Stop 5: This stop exhibited a large eroded and weathered column of wackestone with two distinct layers. The top layer was highly weathered an bioturbated whereas the bottom section was less weathered and bioturbated. In addition, there was evidence of dissolution in the rocks and re-precipitation of the calcite after the weathering had occurred. In the distance, across the canyon, we were better able to observe the large bedding formations.

Karrens visible in this feature. The upper segment of this pinnacle was a highly weathered and bioturbated wackestone where the bedding layers were hard to discern. The lower section was a far less weathered and less bioturbated wackestone with noticeable thin bedding layers. The structure showed signs of dissolution and weathering where calcite had re-precipitated as a result.


The bedding formations visible from stop 5 on the trail from across McKkitrick Canyon. Image credit:


Stop 6: Exhibited a high concentration of skeletal grains in between some bedding layers. The differing composition was again a result of higher flow turbidity currents.

Example of how the skeletal composition of the bed layering was in the rock.

Stop 7:  At this stop we were able to observe a compositional transition as we were leaving the slope towards the forereef. There was an observable difference between the lower and higher bedding profiles. The lower profile contained thin bedding planes with less skeletal grains whereas the upper profile didn’t exhibit any layering. In additionn the upper layer had larger clasts (intraclast packstone).

Stop 8:  I examined two different rocks. The first rock examined was a skeletal packstone containing bivalves and other skeletal grains. It also contained a higher percent of skeletal grains than the second rock examined. The second rock was an intraclast packstone composed primarily of intraclasts.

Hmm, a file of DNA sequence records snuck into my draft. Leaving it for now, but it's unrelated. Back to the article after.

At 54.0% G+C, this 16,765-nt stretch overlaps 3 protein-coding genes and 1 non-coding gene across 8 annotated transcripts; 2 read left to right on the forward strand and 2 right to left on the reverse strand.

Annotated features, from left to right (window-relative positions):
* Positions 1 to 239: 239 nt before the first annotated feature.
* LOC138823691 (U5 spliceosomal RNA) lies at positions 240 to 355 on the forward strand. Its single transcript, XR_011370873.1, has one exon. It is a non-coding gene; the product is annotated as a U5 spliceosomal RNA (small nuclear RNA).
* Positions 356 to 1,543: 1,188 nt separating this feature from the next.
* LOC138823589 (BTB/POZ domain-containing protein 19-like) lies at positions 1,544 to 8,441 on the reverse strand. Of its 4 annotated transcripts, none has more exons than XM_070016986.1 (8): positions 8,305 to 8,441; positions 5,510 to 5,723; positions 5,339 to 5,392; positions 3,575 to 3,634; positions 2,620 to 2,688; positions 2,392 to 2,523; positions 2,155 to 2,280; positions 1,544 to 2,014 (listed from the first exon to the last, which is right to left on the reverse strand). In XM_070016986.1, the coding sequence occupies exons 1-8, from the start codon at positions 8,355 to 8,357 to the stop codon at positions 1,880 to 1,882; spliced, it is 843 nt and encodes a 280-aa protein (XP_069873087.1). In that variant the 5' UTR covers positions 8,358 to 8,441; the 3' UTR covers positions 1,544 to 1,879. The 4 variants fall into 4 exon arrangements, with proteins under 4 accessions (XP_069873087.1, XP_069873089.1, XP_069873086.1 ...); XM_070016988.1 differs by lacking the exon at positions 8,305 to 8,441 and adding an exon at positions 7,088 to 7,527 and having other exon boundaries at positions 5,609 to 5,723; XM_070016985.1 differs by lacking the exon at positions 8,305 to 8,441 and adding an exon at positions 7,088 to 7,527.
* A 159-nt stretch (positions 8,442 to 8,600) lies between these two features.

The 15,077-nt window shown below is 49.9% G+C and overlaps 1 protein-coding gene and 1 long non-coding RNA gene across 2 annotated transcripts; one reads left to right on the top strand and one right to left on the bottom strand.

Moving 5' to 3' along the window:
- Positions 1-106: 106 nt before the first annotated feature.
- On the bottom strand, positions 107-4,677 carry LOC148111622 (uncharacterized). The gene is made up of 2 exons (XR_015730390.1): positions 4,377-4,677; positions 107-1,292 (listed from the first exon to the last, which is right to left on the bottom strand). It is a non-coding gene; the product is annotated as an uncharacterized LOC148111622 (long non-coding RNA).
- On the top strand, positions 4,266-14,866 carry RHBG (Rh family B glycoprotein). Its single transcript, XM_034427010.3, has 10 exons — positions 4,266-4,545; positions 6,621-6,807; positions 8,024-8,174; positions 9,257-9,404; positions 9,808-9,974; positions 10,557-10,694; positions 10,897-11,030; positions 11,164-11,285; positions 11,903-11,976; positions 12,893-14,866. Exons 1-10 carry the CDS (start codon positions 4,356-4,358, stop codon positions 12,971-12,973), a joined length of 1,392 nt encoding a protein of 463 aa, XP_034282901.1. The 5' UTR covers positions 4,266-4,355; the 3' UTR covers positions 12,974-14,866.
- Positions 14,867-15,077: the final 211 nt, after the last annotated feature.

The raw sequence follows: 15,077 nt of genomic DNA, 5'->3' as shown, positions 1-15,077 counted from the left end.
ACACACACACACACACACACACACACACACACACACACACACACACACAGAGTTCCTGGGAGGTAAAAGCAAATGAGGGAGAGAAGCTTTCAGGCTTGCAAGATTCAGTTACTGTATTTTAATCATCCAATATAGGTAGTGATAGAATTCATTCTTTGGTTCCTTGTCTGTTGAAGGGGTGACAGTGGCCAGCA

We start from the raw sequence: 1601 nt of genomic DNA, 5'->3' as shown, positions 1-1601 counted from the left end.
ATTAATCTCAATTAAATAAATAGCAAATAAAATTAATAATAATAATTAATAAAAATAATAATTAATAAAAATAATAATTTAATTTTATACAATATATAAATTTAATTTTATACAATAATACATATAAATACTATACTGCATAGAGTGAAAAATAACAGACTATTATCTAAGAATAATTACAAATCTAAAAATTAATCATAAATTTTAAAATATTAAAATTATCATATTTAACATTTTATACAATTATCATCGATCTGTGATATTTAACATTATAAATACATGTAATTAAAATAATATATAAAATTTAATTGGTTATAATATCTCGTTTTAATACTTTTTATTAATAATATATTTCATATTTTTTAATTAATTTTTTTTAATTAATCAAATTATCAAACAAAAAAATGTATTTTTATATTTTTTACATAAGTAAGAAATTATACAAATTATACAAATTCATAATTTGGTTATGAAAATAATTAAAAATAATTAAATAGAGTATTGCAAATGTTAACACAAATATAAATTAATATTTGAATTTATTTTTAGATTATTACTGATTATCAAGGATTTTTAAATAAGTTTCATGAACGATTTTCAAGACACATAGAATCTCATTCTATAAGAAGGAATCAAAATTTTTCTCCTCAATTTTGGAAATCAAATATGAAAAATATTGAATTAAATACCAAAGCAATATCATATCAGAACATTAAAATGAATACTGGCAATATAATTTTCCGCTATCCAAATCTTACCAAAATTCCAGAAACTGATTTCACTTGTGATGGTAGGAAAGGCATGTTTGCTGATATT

Stop 9:  Began to see gravity flow mud deposits.

Stop 10:  Lunch break

Our beautiful view at lunch.


Stop11:  There was a non-uniform mixture of clasts as the slope due to turbidity currents. Some secondary calcite precipitation visible. Most rocks were packstones with both skeletal grains and intraclasts. Grains were well rounded (grapestones). Fossils present were algae, sponges, and corals.

Well preserved coral fossils observed.

Secondary calcite formation precipitated into fractures.

Mixture of sponges, algae and some corals.

Stop 12:  There was no bedding visible. Observed a large bioconstruction boulder that was held together by sponges, algae and other fossils. The boulder had fallen from the reef down into the forereef and slope area.

Biocunstruction boulder that had transported down from the reef.

Stop 13:  Highly fossiliferous muddy wackestones

Fossiliferous wackestone with fusilinids.

Stop 14:  Exhibited horizontally cut fusilinids. This limestone formation had formed along the slope.

Fusilinids are single celled organisms. This example wasn’t from our trip but provides a visual reference. Image credit:

Point 15:  This was the final point that we made it to and it marked the beginning of the reef formation. Many fossil varieties were present. Algea, sponges, brachiopods, and ammonites all were observed. This is where the Yates formation was about to begin. Unfortunately, time constraints meant that we had to end our hike here to start our descent back to the trailhead ensuring we would reach the camp in time for dinner.

Small algae

Brachiopod fossil.

Ammonite fossil

We quickly made our descent and returned to the ranch area. However, first we stopped by the neighboring spring by that ranch which supplied water to much of the area. After we visited the spring we inspected rock formations that were directly behind our bunkhouses at the camp. They lied within a drainage channel that was connected to the springs drainage basin. After inspection we determined these rock structures to be tuffas. Tuffas as we know form around the mouths of spring areas.


Tuffa we observed located behind our bunkhouses at Camp Washington Ranch.


This was the completion of our second day. After nice hike and day spent in the sun, I was looking forward to the dinner and showers that awaited us.